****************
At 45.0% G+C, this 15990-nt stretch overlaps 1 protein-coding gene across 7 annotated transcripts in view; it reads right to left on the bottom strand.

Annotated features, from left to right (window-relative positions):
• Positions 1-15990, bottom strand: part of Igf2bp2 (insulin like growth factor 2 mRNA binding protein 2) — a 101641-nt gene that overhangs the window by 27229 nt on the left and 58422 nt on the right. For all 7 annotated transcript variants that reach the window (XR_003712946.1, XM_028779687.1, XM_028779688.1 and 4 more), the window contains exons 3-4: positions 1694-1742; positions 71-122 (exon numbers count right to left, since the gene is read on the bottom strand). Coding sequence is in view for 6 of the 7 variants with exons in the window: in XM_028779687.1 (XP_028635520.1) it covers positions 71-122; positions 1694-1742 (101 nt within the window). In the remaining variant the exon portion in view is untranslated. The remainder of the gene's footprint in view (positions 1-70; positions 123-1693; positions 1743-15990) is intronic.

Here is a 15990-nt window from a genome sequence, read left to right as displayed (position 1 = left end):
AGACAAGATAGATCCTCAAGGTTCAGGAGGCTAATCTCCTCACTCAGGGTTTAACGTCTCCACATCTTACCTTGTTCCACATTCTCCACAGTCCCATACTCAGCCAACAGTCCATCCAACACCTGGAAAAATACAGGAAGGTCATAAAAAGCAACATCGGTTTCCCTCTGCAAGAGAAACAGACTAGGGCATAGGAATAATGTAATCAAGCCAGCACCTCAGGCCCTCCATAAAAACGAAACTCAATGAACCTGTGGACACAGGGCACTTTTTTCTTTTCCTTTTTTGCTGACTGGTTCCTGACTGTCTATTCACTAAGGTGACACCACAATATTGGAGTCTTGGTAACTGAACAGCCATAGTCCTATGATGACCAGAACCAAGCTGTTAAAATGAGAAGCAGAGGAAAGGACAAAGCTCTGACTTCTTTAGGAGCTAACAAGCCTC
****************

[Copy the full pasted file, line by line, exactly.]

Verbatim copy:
At 45.0% G+C, this 15990-nt stretch overlaps 1 protein-coding gene across 7 annotated transcripts in view; it reads right to left on the bottom strand.

Annotated features, from left to right (window-relative positions):
• Positions 1-15990, bottom strand: part of Igf2bp2 (insulin like growth factor 2 mRNA binding protein 2) — a 101641-nt gene that overhangs the window by 27229 nt on the left and 58422 nt on the right. For all 7 annotated transcript variants that reach the window (XR_003712946.1, XM_028779687.1, XM_028779688.1 and 4 more), the window contains exons 3-4: positions 1694-1742; positions 71-122 (exon numbers count right to left, since the gene is read on the bottom strand). Coding sequence is in view for 6 of the 7 variants with exons in the window: in XM_028779687.1 (XP_028635520.1) it covers positions 71-122; positions 1694-1742 (101 nt within the window). In the remaining variant the exon portion in view is untranslated. The remainder of the gene's footprint in view (positions 1-70; positions 123-1693; positions 1743-15990) is intronic.

Here is a 15990-nt window from a genome sequence, read left to right as displayed (position 1 = left end):
AGACAAGATAGATCCTCAAGGTTCAGGAGGCTAATCTCCTCACTCAGGGTTTAACGTCTCCACATCTTACCTTGTTCCACATTCTCCACAGTCCCATACTCAGCCAACAGTCCATCCAACACCTGGAAAAATACAGGAAGGTCATAAAAAGCAACATCGGTTTCCCTCTGCAAGAGAAACAGACTAGGGCATAGGAATAATGTAATCAAGCCAGCACCTCAGGCCCTCCATAAAAACGAAACTCAATGAACCTGTGGACACAGGGCACTTTTTTCTTTTCCTTTTTTGCTGACTGGTTCCTGACTGTCTATTCACTAAGGTGACACCACAATATTGGAGTCTTGGTAACTGAACAGCCATAGTCCTATGATGACCAGAACCAAGCTGTTAAAATGAGAAGCAGAGGAAAGGACAAAGCTCTGACTTCTTTAGGAGCTAACAAGCCTC